Planning and Hacking
The domains we tackle are fairly complex, and software often serves the function of providing information bridges between a variety of specialists and functions. Changes in how the software functions often enable efficiency and accuracy improvements, simplifications to operating procedures, and other benefits. On the other hand, these changes affect how individuals in our company get their daily tasks done; rolling out such changes requires advance warning. Re-training staff on new execution protocols, adopting formal user acceptance testing, and weighing other “real world” considerations are often involved.
As a result, we’ve spent a fair amount of time refining our product planning and prioritization process. We invest time into creating product plans and requirements, and validating them with our internal users. We maintain widely shared and discussed design documents and timelines that are continuously refined and updated throughout implementation. We find investment in time to get aligned on what, how, and when we are building things is immensely valuable.
To strike a balance and provide a counterweight to the constraints of rigorously planned projects, we host internal “Hack Weeks,” in which engineers are encouraged to mix up their regular teams and create more or less anything they like (bearing any relevance to what we do, of course—including satirical relevance). Hack weeks allow “bottom-up” ideas to emerge and prototypes to be built without regular restrictions. Multiple hack week projects have resulted in shipped improvements, influenced roadmap changes, or informed design of projects we decided to tackle at a later date. Creating a hack week that’s fun for engineers, useful for the company, and provides a path to actually getting things into production is non-trivial; we hope to share how we’ve set it up in the coming months.
As we grew our engineering org through 2016–17, we invested a lot of time and effort into making sure we created the kind of internal culture we all want to be part of, and internal processes that let us scale up and handle rapid growth.
Our team members—in tech and indeed, across Zymergen as a whole—come from a variety of backgrounds, both professionally and academically. Everyone’s first few months tend to be fairly intense—there is a lot to learn, regardless of where one comes from. Because it is important to get everyone on the same page, we are continuously working to strengthen our culture and our onboarding experience: smoothing out onramps, creating “buddy” programs, collecting and organizing background reading materials, and creating classes and discussion sessions for everything from the basics of strain engineering, to best practices for code reviews, to architecture overview.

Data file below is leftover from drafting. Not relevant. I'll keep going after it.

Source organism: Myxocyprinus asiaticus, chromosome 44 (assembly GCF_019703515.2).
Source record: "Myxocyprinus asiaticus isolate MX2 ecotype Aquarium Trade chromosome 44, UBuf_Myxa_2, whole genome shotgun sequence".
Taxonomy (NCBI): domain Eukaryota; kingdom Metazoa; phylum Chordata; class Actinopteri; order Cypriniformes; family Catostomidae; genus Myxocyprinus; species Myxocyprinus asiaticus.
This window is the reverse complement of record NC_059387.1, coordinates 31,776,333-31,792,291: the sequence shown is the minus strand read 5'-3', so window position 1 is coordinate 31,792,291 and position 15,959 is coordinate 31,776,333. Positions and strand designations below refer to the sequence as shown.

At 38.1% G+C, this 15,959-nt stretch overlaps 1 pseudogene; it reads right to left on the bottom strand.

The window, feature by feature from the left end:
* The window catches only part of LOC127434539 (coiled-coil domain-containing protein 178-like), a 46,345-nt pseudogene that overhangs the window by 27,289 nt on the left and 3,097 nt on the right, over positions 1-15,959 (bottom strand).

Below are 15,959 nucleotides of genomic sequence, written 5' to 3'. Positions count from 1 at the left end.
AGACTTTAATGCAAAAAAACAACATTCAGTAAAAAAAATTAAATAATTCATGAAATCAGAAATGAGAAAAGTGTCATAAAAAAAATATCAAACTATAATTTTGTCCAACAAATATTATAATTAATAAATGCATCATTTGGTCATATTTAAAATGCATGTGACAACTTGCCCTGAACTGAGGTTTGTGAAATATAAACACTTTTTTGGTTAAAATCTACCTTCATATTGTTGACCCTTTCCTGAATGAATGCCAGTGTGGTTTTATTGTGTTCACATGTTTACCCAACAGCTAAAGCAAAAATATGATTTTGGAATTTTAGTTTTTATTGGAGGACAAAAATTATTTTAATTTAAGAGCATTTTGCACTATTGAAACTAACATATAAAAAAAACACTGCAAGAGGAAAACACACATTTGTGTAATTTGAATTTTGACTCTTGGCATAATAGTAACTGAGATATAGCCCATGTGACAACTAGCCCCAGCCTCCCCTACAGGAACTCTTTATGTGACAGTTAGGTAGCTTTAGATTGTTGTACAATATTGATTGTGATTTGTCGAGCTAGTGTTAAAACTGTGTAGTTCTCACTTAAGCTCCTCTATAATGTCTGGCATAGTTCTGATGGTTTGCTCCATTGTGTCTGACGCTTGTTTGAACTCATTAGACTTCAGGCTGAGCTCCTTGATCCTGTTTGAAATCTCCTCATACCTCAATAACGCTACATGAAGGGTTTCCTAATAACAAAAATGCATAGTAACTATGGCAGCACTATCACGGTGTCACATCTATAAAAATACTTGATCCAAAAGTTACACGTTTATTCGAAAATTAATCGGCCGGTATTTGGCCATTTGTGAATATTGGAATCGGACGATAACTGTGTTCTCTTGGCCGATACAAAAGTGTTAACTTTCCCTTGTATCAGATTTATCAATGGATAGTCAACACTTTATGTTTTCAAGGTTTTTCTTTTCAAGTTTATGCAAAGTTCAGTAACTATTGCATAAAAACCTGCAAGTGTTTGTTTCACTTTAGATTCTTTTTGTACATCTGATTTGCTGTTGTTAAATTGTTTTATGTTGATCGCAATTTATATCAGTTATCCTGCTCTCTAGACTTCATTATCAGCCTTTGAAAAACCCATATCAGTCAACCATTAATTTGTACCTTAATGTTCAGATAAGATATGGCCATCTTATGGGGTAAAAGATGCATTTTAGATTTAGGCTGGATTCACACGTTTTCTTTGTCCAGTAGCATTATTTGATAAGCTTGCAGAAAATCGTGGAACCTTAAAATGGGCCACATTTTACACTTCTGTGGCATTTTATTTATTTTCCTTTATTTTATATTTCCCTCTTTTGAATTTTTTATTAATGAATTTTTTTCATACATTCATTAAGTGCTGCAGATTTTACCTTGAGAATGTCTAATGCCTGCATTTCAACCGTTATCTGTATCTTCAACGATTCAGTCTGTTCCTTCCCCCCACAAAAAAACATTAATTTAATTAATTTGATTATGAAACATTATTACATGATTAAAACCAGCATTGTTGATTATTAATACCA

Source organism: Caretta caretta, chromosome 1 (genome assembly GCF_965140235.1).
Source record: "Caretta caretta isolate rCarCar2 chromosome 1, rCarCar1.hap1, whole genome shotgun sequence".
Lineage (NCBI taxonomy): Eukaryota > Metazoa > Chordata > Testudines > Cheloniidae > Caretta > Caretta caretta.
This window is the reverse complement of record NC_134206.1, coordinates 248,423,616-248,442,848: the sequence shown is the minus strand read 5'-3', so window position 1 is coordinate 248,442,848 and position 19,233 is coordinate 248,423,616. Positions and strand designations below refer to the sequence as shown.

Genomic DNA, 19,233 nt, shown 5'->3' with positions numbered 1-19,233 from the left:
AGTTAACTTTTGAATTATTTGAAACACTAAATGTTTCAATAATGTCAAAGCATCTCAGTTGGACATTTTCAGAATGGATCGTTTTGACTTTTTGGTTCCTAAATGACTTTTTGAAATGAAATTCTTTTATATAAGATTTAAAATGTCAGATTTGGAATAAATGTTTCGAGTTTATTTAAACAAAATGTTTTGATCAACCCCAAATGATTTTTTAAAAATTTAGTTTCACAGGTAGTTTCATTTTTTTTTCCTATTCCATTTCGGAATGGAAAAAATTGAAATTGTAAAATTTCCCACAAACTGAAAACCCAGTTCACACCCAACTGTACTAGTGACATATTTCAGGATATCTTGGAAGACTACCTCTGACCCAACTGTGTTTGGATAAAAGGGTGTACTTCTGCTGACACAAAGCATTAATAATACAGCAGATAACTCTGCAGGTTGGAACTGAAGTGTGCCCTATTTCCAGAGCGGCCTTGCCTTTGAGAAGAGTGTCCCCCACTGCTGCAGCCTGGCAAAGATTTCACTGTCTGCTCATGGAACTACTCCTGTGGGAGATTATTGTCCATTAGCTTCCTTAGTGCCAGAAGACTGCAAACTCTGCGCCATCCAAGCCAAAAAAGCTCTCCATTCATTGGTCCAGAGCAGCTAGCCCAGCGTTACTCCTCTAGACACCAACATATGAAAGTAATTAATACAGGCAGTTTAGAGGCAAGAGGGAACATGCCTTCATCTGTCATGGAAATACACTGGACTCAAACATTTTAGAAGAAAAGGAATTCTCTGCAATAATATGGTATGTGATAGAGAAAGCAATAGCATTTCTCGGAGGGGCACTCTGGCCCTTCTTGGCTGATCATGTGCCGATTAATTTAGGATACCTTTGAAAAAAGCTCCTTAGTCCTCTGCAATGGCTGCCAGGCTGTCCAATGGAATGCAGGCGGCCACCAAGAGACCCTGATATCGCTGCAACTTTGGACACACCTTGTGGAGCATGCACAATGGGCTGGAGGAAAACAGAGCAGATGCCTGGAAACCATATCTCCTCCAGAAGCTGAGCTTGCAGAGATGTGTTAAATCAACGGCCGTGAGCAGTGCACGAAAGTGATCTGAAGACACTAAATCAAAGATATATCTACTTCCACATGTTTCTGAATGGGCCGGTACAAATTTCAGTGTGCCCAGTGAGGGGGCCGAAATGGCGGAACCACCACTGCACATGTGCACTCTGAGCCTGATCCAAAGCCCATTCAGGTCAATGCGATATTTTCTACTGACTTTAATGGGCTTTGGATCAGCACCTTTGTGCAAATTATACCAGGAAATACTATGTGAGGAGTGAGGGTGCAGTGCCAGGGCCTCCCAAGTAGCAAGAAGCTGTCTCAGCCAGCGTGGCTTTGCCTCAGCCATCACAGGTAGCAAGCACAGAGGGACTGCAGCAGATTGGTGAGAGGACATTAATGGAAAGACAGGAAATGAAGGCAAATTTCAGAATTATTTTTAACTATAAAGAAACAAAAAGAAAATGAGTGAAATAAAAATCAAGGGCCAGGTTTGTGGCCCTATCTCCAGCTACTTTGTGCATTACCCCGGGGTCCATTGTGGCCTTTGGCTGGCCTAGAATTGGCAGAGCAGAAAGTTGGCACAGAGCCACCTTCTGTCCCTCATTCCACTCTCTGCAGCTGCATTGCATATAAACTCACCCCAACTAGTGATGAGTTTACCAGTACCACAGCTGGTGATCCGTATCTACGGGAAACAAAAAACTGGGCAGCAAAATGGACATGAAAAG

We value respect, a culture of learning and knowledge sharing, open discussion, and inclusion; we constantly look for ways to encourage sharing of knowledge and skills, be it through formal classes and presentations, or through setting up interest groups, reading clubs, and the like.
Our engineering culture is something we are very proud of and work hard to maintain; you can look forward to some blog posts on that topic, as well.
We are excited to start sharing what we’ve been up to on this blog, covering software, data science, automation, and tricky problems that come up when you try to engineer biology; we will also talk about the practice of software engineering at Zymergen and ideas on growing teams with thought and care.
This post was contributed by Dmitriy Ryaboy, VP of Software Engineering. At Zymergen, Dmitriy is responsible for the Software Engineering and Data Science organization. He thinks a lot about team health, productivity, and effectiveness.